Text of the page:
Dean might have kept his mouth shut in front of Lorelai, but now he and Rory are alone they end up arguing about The Donna Reed Show. He basically can’t see anything wrong with a woman cooking dinner for her husband and family, and points out that’s exactly what his mother did for years, and now that she works, she still does it on the weekends.
Their different family backgrounds have helped shape their differing values, and Rory cannot really find a way to respect Dean’s experiences and views without feeling that she is betraying Lorelai, and the way she was raised. In fact, she sounds as if she’s beginning to have doubts whether Lorelai is completely in the right.
Her argument that it’s okay for Dean’s mother to cook if she wants to because women have choices now doesn’t really make sense. If women (like Mrs. Forester) are free to do as they wish now, then why is Rory getting upset about how things were in a previous era? Why is it even an issue? And how exactly does it affect her?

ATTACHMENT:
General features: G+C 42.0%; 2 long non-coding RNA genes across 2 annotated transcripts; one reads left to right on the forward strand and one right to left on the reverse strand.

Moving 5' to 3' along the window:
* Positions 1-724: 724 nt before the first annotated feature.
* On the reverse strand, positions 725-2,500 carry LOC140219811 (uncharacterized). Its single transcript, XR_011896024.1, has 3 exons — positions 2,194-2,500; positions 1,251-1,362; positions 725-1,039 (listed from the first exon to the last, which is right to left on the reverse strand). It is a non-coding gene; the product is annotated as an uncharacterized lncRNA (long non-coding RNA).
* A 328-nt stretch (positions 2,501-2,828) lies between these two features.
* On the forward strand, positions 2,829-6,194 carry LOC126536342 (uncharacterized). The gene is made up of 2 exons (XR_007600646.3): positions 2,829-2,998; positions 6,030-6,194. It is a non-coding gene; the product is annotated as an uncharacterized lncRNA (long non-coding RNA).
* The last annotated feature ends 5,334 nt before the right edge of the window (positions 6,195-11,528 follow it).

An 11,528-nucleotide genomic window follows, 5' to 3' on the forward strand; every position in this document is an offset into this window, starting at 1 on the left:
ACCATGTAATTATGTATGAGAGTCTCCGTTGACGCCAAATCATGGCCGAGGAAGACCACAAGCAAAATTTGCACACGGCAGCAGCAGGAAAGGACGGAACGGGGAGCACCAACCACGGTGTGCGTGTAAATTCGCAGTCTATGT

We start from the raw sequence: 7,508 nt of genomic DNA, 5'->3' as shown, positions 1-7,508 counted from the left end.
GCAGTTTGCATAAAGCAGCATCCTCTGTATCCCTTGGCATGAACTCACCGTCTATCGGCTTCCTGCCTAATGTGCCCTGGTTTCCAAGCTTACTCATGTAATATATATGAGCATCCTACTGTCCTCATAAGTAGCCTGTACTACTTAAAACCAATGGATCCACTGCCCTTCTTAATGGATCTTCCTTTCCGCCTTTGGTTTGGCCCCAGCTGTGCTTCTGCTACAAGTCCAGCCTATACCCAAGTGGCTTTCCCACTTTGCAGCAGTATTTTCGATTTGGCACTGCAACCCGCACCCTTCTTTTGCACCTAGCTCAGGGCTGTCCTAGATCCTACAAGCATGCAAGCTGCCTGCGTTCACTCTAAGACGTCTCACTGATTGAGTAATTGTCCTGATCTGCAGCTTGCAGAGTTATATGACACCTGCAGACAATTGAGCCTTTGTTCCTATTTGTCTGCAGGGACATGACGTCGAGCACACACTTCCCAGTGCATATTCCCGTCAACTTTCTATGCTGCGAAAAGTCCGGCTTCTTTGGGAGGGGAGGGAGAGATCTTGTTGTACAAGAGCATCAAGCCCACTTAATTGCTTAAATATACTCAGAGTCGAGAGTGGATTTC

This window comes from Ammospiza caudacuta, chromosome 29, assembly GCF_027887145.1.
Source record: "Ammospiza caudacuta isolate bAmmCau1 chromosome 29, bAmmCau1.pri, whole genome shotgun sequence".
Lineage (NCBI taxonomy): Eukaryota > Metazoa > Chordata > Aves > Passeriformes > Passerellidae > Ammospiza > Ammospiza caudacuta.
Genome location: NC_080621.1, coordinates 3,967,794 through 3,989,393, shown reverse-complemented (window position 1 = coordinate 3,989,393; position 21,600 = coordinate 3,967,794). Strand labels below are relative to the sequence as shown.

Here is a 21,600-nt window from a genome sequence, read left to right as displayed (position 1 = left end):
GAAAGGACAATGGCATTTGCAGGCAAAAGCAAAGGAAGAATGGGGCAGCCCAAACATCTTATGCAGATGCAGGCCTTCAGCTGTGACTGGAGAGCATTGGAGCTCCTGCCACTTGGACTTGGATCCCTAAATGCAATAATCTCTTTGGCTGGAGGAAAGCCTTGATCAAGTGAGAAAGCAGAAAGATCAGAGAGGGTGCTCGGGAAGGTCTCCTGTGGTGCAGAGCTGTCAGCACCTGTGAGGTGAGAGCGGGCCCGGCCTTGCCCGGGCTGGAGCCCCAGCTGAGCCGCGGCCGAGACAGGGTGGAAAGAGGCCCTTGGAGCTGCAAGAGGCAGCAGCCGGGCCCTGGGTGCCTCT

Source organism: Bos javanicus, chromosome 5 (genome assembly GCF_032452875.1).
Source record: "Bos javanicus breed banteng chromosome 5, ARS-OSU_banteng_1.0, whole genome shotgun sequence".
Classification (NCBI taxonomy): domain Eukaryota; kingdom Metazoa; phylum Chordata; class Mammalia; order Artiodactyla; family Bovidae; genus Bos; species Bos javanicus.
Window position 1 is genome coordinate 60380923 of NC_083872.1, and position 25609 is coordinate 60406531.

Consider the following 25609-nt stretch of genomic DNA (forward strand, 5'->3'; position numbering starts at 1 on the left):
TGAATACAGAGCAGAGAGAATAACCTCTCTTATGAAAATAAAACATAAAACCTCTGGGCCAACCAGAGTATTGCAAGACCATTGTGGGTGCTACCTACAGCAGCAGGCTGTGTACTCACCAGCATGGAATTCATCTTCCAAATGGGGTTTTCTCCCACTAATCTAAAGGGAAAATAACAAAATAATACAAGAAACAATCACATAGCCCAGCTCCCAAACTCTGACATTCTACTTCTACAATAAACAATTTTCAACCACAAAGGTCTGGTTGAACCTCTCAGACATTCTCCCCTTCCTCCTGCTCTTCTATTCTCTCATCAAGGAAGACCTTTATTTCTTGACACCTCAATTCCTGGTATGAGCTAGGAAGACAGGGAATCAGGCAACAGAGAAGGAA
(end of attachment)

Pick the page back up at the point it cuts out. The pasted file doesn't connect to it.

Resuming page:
Rory’s read books on feminism, but isn’t able to explain her feminist ideals to Dean. Perhaps she’s afraid that if she did so, the difference in their opinions and values would become too starkly obvious. Or maybe she wonders if Simone de Beauvoir can really help in this situation.
When Dean says that Rory only thinks the way she does because of her mother, it raises the question, yet again, as to whether Rory even has an identity of her own apart from Lorelai. Perhaps because of this comment, she doesn’t confide in Lorelai as to what’s bothering her, or what she plans to do.